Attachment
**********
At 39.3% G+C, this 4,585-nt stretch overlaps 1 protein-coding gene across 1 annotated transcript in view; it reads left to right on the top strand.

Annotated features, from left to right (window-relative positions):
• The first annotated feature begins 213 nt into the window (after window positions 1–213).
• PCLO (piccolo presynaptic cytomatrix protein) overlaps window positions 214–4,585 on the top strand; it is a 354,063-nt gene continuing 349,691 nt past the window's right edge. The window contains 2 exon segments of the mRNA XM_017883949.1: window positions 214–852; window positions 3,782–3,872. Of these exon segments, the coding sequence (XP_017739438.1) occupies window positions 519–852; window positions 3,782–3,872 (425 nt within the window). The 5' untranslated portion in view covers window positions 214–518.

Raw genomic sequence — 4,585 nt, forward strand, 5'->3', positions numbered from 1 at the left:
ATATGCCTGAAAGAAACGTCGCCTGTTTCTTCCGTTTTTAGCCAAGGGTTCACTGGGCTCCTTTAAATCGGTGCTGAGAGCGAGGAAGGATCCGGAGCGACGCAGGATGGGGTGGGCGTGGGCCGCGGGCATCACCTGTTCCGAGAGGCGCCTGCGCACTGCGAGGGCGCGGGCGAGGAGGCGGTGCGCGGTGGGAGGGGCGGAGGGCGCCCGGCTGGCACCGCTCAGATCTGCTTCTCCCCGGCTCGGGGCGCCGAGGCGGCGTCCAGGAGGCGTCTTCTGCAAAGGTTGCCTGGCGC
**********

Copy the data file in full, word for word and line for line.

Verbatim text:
At 39.3% G+C, this 4,585-nt stretch overlaps 1 protein-coding gene across 1 annotated transcript in view; it reads left to right on the top strand.

Annotated features, from left to right (window-relative positions):
• The first annotated feature begins 213 nt into the window (after window positions 1–213).
• PCLO (piccolo presynaptic cytomatrix protein) overlaps window positions 214–4,585 on the top strand; it is a 354,063-nt gene continuing 349,691 nt past the window's right edge. The window contains 2 exon segments of the mRNA XM_017883949.1: window positions 214–852; window positions 3,782–3,872. Of these exon segments, the coding sequence (XP_017739438.1) occupies window positions 519–852; window positions 3,782–3,872 (425 nt within the window). The 5' untranslated portion in view covers window positions 214–518.

Raw genomic sequence — 4,585 nt, forward strand, 5'->3', positions numbered from 1 at the left:
ATATGCCTGAAAGAAACGTCGCCTGTTTCTTCCGTTTTTAGCCAAGGGTTCACTGGGCTCCTTTAAATCGGTGCTGAGAGCGAGGAAGGATCCGGAGCGACGCAGGATGGGGTGGGCGTGGGCCGCGGGCATCACCTGTTCCGAGAGGCGCCTGCGCACTGCGAGGGCGCGGGCGAGGAGGCGGTGCGCGGTGGGAGGGGCGGAGGGCGCCCGGCTGGCACCGCTCAGATCTGCTTCTCCCCGGCTCGGGGCGCCGAGGCGGCGTCCAGGAGGCGTCTTCTGCAAAGGTTGCCTGGCGC